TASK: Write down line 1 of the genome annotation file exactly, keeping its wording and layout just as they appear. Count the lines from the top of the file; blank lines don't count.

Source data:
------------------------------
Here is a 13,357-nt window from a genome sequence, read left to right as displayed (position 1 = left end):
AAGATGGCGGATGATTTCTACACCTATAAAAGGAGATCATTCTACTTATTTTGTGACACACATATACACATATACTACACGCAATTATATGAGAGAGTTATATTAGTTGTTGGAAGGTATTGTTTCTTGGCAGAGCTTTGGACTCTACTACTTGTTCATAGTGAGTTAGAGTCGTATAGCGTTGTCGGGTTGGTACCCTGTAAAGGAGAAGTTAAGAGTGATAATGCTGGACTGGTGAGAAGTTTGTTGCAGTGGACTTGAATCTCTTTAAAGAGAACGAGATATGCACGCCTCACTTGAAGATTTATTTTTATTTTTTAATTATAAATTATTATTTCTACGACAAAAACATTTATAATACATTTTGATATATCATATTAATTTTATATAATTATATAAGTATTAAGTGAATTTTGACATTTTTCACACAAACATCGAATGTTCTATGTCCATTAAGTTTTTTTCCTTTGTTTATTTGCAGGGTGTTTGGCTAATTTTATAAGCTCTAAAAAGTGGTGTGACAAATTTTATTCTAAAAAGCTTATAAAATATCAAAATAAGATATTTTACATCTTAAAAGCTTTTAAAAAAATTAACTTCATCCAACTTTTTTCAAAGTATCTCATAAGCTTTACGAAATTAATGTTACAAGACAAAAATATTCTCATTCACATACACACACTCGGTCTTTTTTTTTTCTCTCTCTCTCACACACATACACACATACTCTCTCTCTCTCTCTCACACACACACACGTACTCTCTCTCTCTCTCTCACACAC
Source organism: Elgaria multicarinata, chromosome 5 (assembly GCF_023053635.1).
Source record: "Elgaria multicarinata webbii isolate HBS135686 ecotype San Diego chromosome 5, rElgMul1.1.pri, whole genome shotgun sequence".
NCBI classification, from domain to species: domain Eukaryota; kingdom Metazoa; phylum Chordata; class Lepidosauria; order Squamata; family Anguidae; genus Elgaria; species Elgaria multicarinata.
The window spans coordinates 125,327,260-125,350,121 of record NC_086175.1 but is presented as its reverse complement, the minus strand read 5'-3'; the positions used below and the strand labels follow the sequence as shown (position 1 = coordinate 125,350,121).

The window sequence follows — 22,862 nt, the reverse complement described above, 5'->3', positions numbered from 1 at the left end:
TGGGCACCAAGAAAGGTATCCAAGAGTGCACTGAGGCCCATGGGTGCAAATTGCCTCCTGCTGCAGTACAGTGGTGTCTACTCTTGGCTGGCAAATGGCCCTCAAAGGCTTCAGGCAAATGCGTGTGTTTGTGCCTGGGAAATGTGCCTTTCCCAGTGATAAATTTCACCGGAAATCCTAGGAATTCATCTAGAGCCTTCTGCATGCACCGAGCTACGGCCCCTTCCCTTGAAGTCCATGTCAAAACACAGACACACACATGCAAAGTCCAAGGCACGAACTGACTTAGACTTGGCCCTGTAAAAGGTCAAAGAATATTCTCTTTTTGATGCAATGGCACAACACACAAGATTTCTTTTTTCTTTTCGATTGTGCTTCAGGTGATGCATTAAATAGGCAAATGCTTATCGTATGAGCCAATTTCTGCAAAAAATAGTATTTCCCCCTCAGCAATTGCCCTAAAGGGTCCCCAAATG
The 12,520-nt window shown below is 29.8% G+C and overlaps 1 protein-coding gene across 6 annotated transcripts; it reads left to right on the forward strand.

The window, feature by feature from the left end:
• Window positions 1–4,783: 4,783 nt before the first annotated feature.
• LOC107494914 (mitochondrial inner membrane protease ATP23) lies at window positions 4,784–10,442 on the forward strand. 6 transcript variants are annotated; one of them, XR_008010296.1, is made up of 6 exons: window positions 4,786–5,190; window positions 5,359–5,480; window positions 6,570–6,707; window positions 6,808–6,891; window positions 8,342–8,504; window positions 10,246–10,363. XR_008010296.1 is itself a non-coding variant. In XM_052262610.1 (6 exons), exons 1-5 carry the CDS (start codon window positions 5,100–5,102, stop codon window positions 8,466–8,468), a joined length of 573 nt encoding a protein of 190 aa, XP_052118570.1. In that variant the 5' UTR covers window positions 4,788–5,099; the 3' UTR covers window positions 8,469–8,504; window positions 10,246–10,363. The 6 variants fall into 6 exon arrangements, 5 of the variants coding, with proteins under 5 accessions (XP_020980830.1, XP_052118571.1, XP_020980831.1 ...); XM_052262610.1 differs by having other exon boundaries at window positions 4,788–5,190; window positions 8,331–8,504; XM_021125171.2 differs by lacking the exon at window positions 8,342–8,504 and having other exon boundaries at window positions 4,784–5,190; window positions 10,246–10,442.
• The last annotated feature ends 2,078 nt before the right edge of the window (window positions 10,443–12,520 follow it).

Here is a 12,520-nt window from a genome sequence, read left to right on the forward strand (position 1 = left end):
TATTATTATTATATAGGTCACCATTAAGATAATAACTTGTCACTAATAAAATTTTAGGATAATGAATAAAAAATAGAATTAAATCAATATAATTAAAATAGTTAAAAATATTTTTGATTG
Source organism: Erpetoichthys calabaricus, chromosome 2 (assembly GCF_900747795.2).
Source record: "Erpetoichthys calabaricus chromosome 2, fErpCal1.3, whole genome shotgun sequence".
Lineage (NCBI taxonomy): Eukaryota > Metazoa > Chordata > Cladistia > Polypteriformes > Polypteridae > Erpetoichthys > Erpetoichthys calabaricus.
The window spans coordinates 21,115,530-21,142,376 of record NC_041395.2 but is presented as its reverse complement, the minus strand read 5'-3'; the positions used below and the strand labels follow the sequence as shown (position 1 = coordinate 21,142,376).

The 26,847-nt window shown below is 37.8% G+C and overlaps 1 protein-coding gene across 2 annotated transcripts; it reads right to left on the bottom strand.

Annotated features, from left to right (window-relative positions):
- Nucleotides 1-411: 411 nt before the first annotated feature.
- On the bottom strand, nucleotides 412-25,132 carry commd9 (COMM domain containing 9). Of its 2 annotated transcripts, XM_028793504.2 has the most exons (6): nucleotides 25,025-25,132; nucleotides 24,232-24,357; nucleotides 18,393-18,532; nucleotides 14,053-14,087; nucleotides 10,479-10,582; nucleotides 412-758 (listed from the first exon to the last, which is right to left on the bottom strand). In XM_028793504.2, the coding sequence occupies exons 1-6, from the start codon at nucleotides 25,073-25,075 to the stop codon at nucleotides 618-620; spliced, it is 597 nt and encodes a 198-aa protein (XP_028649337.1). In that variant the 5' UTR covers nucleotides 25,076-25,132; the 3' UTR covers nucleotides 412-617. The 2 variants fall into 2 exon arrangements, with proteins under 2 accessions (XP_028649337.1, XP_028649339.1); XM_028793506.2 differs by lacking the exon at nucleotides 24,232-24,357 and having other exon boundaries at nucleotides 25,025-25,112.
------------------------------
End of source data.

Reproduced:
Here is a 13,357-nt window from a genome sequence, read left to right as displayed (position 1 = left end):